The meaning and purpose (and types) of prayer

A reader named Steven responded to my Wasting Time with God post by writing, in part:

Carl, the terms “prayer,” “contemplation,” “meditation,”  “non-discursive contemplation,” have been used in this conversation. I would very much like to understand how you would distinguish between them. Furthermore, I am trying to come to a deeper appreciation of the meaning and purpose of prayer.

Forgive me for not getting too detailed in my response here, for two reasons: 1. it’s late, and I want to get to bed, and 2. I address these issues in further detail in the forthcoming book. So, for now, here is an admittedly brief response.

First of all, “non-discursive” is used only for the purpose of adding emphasis. Talking about non-discursive contemplation is rather like talking about the very truth. Contemplation, as I understand it, is by its very nature non-discursive, or at least has as its goal the entry into a non-discursive way of relating to the divine.

Now, as for the distinctions between prayer, contemplation and meditation (please keep in mind that I am defining and using these terms explicitly in terms of the Christian wisdom tradition. My definitions may not make sense in other contexts):

  • Both contemplation and meditation are forms of prayer;
  • Contemplation is a form of meditation.

Therefore, let’s start with the broadest term (prayer), and finish up with the narrowest (c0ontemplation).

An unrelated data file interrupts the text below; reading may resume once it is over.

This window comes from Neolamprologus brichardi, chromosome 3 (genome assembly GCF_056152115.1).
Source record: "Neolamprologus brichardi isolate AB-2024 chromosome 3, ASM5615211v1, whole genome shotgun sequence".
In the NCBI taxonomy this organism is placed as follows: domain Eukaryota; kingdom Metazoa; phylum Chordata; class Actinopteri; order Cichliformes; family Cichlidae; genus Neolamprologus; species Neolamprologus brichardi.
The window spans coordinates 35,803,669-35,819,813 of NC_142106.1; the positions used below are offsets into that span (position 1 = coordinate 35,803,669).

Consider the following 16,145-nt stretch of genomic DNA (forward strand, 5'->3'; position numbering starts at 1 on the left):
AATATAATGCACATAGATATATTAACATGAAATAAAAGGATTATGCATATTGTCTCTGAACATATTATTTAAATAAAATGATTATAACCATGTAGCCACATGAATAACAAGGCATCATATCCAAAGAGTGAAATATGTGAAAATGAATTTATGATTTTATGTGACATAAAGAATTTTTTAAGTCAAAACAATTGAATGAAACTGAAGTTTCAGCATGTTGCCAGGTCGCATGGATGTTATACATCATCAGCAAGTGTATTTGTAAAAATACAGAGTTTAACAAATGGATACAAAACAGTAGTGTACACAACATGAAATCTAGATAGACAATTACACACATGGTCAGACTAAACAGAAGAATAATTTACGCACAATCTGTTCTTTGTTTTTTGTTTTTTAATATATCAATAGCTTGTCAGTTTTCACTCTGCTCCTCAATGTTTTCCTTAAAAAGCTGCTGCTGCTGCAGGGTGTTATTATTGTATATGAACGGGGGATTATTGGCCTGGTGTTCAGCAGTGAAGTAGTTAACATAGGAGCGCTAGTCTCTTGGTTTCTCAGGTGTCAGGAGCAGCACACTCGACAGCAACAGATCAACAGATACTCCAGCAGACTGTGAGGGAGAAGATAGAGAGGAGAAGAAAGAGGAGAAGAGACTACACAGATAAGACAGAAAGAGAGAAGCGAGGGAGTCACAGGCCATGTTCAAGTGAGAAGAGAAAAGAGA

Prayer, as I understand it, involves communion/communication with God. Now we can go down the rabbit hole of “what is God?” but I’ll save that for another day. If the marker “God” makes you uncomfortable, try replacing it with “Holy Mystery.”

Just as there a variety of ways in which human beings can communicate (verbally, non-verbally) and for a variety of reasons (to get something done, to enjoy intimacy), so too prayer can take on a variety of forms, methods, techniques, and purposes. But it seems to me that whether we are praying to get something from God or simply to enjoy God; whether we pray using lots of words we find in a book or simply sharing the unrehearsed words of our hearts or employing a technique to silence the words in our mind, it all boils down to some action or dimension of communion or communication with God (the Holy Mystery).

So both the meaning and purpose of prayer is to facilitate such communion or communication.

Meditation, as a type or category of prayer, represents that point where we begin to relinquish control over our own prayer. It’s easy to approach prayer as if you need to be making a speech while God, your heavenly secretary, quietly takes good notes. But eventually such prayer dries up. Meditation (in the Christian sense) implies a quieter, more reflective, pondering or thoughtful consideration of God, or of some other aspect of your faith & relationship with the Holy Mystery. We pray using words for rain, but we meditate on God’s goodness. We pray with words to confess our sins, but we meditate on God’s forgiveness. We pray discursively to praise God, but we still our mind to simply rest in God’s praiseworthiness.

In the classical Christian understanding of the word, meditation can still be filled with thoughts, ideas, feelings, and mental chatter. It is, essentially, a cataphatic form of prayer, which is to say prayer that uses concepts and words and images to reach out to God. But there comes a point when we begin to recognize just how impoverished even the loftiest words and thoughts and concepts are when it comes to God. It seems that any word or image or concept that reveals God also in some significant way conceals God. It seems that the more we pray, the more we meditate, the more we mysteriously and inexplicably feel called to a place beyond words, beyond concepts and images, beyond anything that seems to come between us and God. The more and more we are able to move into this prayer beyond words, beyond images, the more we have embraced the path of contemplation.